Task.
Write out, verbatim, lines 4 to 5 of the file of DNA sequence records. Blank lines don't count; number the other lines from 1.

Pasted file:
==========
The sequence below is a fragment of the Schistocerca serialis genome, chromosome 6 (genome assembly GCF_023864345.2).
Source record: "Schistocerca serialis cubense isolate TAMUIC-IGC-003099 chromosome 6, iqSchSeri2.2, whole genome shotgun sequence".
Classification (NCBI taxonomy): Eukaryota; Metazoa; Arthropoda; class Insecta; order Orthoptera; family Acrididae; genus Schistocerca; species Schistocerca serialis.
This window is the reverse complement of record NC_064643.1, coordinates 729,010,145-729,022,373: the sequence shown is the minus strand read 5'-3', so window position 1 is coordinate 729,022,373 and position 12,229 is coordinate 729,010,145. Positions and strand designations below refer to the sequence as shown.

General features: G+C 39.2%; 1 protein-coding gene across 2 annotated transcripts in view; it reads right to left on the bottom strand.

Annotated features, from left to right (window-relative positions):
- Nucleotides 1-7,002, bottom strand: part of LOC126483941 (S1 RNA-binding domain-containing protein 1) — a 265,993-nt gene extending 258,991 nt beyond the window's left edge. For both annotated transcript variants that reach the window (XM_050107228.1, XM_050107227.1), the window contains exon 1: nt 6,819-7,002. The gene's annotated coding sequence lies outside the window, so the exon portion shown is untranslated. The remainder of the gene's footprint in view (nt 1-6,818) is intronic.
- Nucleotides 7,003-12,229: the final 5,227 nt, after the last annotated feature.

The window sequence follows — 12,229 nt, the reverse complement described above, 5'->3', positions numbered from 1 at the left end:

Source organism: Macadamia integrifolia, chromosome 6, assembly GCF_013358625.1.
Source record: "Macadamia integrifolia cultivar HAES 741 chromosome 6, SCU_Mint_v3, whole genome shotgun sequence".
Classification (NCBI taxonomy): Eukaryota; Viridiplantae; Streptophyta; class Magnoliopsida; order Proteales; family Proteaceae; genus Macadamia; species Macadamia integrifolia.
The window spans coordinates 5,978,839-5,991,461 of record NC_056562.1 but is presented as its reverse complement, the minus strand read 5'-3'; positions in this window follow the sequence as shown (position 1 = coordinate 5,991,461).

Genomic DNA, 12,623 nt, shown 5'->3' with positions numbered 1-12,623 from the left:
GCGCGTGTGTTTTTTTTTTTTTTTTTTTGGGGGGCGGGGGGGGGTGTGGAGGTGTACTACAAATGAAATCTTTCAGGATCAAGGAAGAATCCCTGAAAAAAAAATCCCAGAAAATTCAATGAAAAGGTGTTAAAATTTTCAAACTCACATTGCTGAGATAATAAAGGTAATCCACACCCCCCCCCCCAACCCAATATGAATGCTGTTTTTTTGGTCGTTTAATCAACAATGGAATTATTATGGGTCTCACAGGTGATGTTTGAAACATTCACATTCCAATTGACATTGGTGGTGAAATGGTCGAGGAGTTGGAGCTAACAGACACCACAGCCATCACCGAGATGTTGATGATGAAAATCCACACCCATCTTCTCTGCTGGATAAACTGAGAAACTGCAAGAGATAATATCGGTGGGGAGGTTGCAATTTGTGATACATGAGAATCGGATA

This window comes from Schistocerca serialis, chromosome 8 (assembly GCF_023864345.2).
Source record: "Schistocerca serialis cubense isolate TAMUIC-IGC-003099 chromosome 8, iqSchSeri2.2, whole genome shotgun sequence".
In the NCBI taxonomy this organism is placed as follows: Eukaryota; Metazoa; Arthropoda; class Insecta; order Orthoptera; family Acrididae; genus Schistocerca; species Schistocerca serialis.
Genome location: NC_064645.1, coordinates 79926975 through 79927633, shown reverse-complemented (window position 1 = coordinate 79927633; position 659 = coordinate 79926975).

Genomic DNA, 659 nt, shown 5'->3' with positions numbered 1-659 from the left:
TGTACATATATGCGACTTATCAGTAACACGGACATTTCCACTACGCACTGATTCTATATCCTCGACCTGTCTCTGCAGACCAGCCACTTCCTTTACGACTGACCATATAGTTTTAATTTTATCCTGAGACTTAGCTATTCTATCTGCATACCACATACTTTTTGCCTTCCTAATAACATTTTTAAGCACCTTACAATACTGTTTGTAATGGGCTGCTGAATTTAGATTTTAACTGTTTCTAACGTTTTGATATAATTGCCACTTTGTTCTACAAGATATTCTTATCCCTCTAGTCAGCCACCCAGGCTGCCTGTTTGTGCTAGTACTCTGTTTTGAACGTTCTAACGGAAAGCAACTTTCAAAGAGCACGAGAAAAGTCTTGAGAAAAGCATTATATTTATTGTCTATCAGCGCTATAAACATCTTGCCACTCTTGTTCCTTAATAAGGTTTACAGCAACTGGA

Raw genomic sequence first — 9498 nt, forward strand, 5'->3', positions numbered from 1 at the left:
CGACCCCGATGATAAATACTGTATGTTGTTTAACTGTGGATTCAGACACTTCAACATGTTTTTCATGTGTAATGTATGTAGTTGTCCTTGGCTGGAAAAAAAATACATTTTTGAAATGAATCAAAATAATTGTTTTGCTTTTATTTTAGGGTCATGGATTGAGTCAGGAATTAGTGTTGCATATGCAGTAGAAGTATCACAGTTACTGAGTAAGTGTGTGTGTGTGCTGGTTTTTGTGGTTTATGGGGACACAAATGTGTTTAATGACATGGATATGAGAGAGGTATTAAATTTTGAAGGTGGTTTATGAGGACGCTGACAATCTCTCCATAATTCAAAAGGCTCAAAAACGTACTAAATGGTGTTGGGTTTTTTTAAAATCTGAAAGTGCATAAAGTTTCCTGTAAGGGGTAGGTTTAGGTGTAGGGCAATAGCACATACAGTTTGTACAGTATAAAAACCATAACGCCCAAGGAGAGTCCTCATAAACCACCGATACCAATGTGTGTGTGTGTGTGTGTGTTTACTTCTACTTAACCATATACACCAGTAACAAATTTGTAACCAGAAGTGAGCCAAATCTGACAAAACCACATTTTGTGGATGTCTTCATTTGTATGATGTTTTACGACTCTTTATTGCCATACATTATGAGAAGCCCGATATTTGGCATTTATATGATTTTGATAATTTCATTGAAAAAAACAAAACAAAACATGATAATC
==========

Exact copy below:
This window is the reverse complement of record NC_064643.1, coordinates 729,010,145-729,022,373: the sequence shown is the minus strand read 5'-3', so window position 1 is coordinate 729,022,373 and position 12,229 is coordinate 729,010,145. Positions and strand designations below refer to the sequence as shown.

General features: G+C 39.2%; 1 protein-coding gene across 2 annotated transcripts in view; it reads right to left on the bottom strand.